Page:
Ten states—Wisconsin and Ohio being the most recent—have taken action over the past several months to cut taxpayer dollars from Planned Parenthood.
“Not one more penny should go to Planned Parenthood, a scandal-plagued abortion business that does not provide comprehensive health care services for women,” Casey Mattox, Alliance Defending Freedom senior counsel, said in a statement.
The Ohio Legislature passed the bill, H.B. 294, earlier this month and sent it to Kasich, a Republican, for his signature. Under the new law, state and certain federal funds will be directed to federally qualified health centers and departments instead of entities that perform or promote elective abortions.
Mattox, who testified before the Ohio Senate’s Government Oversight and Reform Committee to provide legal opinion on an earlier Senate version of the bill, added:
Ohio’s new law terminates funding for Planned Parenthood and other abortion businesses, freeing up money for more widely available and more comprehensive low-cost health care options for women and families in the state. Taxpayer dollars should not go to organizations with a long track record of abusive and potentially fraudulent billing practices, that have been caught in authenticated undercover videos negotiating prices for baby body parts, and that have repeatedly failed to report the sexual abuse of girls. Ohio is right to end its relationship with organizations undeserving of taxpayer money and unworthy of the taxpayers’ trust.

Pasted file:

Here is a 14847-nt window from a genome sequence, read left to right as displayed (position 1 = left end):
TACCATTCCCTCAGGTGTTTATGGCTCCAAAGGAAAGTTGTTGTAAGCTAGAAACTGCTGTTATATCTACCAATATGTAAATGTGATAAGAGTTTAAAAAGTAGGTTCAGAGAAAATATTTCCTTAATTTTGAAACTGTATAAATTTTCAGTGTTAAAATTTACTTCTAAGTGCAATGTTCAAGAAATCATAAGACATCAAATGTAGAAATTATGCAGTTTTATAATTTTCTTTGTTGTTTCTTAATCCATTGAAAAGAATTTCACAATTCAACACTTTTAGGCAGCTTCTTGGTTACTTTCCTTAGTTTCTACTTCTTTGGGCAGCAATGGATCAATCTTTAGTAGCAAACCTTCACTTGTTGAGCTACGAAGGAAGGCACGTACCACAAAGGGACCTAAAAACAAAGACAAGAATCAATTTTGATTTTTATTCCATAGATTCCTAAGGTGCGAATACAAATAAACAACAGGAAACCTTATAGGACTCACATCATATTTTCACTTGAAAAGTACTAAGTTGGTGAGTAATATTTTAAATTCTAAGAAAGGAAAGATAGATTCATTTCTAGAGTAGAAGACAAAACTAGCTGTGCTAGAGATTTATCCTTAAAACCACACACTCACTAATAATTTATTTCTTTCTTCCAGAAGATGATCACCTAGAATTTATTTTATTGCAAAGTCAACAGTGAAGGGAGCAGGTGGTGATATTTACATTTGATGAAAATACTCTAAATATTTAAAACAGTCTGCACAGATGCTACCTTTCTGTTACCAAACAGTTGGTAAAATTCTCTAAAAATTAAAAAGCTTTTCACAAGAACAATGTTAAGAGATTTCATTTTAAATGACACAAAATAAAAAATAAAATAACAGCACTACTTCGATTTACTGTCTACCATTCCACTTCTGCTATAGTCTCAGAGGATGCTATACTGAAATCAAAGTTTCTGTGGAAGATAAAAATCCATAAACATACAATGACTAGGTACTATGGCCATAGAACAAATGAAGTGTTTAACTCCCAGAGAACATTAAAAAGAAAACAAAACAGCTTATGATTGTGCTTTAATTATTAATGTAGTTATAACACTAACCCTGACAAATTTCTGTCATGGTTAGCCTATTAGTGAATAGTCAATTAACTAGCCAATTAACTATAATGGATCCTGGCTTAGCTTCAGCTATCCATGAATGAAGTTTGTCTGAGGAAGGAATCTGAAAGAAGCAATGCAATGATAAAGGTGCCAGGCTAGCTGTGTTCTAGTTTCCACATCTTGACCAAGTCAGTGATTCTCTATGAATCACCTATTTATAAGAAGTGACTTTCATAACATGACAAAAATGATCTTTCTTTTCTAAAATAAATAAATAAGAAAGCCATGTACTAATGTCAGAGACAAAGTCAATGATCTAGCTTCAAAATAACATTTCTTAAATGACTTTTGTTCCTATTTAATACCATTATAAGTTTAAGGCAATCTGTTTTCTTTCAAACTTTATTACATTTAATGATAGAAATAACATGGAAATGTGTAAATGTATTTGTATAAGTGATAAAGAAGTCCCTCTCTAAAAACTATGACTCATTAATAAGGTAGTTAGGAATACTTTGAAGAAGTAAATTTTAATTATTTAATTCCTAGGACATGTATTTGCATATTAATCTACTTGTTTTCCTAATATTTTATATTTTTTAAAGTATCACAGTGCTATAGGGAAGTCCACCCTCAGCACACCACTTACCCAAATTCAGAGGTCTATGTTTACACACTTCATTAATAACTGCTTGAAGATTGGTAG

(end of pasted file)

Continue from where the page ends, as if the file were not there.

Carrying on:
Planned Parenthood has fought other states’ efforts to cut off its funding, arguing that its constitutional rights were being violated.
The legislation “will have devastating consequences for women across Ohio,” Cecile Richards, president of Planned Parenthood Federation of America and Planned Parenthood Action Fund, said in a statement.
At least a dozen state governments and the U.S. Congress began investigations into Planned Parenthood following videos released by the Center for Medical Progress (CMP) last summer. The videos, which showed undercover footage, sparked a nationwide conversation into alleged illegal conduct by Planned Parenthood.
“Planned Parenthood’s involvement in abortion is well-known,” Chuck Donovan, president of the Charlotte Lozier Institute, told The Daily Signal. “The Center for Medical Progress videos have just pointed out exactly what that means in a way that you can’t look away from it.”
David Daleiden, founder of CMP, and his colleague Sandra Merritt were indicted for falsifying driver’s licenses used during their investigation into Planned Parenthood. Daleiden was also indicted for knowingly and intentionally offering to buy fetal tissue. Planned Parenthood has claimed no wrongdoing.
“The Center for Medical Progress put this on the national agenda,” Donovan said. “So much of government ends up being pointing out something that’s been a problem for a while and finally recognizing that the bureaucracy has let things happen.”
Donovan thinks the legal battle over the videos will have “very little effect.”
He's probably right. They did their damage through lies and fraud.
This is their fundamental belief:
Anyone want to join me in a dramatic reading of The Handmaid's Tale?